The transformation that unfolded was nothing short of miraculous.


Pearl's once rigid back began to sway with a fluidity that left everyone, especially Emma, in awe. For seven years, this sensation had been foreign to them both; now, it was a vivid, palpable reality. The breakthrough was a testament to the power of connection and understanding, a moment of profound change witnessed by all present. Emma's emotional release was a poignant climax to our session. Guided to trust Pearl's direction within the arena, they moved with a newfound harmony, eventually halting in the very spot they had started. Overcome with emotion, Emma wept, a physical manifestation of years of frustration and hope. Pearl's response, turning to touch Emma's leg and then releasing a deep, soulful breath, was a moment of mutual recognition and release. It was a silent acknowledgment of their journey and the healing that had just begun.


The aftercare I prescribed was simple yet profound: have fun.


This concept seemed foreign to Emma, accustomed as she was to structure and goals. I encouraged her to let go, to enter the arena without expectations and simply be with Pearl. Together, they were to explore the space, breathe deeply, and ask nothing of each other. Additionally, I introduced Emma and her partner to a fascial release technique aimed at supporting Pearl's ribcage, gut, and back health. This approach wasn't just about physical healing but about nurturing their bond, allowing space for play, exploration, and mutual recovery. This experience was a powerful reminder of the healing potential of empathy, connection, and the willingness to listen deeply, not only to the animals we care for but to the people who love them. It underscored the magic that can happen when we trust our instincts, respond to the needs before us, and remember that sometimes, the best medicine is simply to breathe and be present with each other.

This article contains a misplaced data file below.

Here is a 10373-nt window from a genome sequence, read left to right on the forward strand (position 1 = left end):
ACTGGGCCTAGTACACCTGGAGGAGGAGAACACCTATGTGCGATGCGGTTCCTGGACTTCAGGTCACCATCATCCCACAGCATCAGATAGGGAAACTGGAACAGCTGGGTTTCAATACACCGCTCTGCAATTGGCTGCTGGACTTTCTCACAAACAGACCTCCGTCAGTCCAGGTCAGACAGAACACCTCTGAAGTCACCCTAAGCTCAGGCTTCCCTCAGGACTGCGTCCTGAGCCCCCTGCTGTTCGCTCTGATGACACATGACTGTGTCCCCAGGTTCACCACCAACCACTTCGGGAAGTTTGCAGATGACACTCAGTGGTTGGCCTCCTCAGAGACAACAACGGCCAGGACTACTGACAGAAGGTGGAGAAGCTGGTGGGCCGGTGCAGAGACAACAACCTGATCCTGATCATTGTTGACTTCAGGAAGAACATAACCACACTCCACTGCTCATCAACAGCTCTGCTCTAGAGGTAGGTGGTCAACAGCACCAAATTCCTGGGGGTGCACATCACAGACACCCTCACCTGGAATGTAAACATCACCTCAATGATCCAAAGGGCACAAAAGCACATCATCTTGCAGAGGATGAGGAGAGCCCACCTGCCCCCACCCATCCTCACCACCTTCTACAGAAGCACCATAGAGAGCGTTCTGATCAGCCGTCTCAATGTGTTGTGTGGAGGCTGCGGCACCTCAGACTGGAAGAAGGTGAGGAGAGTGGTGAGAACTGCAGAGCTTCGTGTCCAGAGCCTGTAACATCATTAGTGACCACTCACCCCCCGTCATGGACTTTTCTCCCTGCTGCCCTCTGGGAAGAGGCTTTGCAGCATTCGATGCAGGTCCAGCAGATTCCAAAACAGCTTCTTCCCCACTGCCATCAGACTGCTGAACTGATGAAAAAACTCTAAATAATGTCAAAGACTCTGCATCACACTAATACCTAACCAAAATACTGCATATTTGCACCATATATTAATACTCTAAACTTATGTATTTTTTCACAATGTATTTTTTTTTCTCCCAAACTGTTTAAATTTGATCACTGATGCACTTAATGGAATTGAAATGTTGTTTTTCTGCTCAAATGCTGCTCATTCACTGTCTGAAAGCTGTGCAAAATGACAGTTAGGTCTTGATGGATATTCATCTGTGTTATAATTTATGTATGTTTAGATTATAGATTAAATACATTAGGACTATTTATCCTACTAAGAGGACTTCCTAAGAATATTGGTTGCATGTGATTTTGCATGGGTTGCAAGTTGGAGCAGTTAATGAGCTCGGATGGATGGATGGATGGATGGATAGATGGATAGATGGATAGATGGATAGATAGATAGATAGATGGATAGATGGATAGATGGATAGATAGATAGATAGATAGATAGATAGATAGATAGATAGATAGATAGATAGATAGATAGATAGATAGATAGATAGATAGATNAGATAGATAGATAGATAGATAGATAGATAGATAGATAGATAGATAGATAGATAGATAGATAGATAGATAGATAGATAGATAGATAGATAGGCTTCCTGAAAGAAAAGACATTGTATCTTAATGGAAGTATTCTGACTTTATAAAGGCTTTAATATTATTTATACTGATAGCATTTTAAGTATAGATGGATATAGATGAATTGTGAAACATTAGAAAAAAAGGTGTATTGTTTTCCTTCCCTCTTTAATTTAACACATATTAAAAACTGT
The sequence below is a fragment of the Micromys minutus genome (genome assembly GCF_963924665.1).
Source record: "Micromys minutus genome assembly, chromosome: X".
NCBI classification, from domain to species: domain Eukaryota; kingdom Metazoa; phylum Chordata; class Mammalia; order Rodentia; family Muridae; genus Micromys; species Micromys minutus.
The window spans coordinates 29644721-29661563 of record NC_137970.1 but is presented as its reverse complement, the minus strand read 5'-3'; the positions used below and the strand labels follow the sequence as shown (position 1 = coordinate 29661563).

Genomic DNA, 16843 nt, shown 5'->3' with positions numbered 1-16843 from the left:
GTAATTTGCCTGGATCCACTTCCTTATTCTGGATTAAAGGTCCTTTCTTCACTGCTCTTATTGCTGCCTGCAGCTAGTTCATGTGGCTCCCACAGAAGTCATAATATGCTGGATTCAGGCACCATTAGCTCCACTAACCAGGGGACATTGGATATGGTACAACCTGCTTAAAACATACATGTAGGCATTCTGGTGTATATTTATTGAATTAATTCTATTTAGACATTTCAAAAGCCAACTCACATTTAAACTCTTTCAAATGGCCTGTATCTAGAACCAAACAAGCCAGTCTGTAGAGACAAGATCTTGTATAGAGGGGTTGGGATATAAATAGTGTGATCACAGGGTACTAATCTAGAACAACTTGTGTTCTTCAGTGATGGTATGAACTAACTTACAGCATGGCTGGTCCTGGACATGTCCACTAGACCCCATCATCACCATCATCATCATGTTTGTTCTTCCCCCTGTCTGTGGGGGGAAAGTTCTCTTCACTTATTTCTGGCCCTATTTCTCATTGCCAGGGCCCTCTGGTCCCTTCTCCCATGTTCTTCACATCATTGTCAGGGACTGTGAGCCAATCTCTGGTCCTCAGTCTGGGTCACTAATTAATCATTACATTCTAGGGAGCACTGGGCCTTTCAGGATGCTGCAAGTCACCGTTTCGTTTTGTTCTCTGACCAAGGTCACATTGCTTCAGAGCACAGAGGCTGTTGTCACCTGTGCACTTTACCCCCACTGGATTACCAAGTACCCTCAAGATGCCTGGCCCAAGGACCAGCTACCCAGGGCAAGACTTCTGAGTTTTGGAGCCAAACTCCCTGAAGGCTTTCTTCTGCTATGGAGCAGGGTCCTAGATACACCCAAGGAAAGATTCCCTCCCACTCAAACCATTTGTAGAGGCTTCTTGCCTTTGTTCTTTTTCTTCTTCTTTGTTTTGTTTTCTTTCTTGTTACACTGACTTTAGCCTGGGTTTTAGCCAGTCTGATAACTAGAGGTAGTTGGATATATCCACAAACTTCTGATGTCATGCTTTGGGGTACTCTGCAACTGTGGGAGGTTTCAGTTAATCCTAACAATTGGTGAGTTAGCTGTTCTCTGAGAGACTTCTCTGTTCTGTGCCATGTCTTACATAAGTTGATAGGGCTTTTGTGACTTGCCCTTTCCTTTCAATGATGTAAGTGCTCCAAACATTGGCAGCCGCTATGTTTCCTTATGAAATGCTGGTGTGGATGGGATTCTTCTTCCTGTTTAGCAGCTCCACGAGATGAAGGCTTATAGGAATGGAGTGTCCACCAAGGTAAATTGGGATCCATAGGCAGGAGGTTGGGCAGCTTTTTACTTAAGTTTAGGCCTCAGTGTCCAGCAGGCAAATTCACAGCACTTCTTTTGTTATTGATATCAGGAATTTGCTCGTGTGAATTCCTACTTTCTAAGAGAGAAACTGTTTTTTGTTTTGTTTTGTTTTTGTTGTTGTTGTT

If you're interested in exploring the breathing technique that played a pivotal role in Emma and Pearl's journey towards healing and connection, please email me with the subject "Breathing Guide" to info@animalchiropractoruk.com. This guide is designed to help you and your horse find a deeper sense of calm, connection, and mutual understanding through the power of focused, intentional breathing.


For those curious about integrating this philosophy of fun into your time with your horse, enhancing the bond and well-being of both, reach out with the subject "Fun Guide" to info@animalchiropractoruk.com. This aftercare guide is filled with ideas and activities designed to inject joy, playfulness, and relaxation into your interactions, fostering a deeper, more joyful connection.


This story of transformation, healing, and the power of presence is just the beginning. By embracing these practices, we open the door to a world of deeper connection, understanding, and healing, not just for our equine partners, but for ourselves as well.


Thanks for reading.


Nika x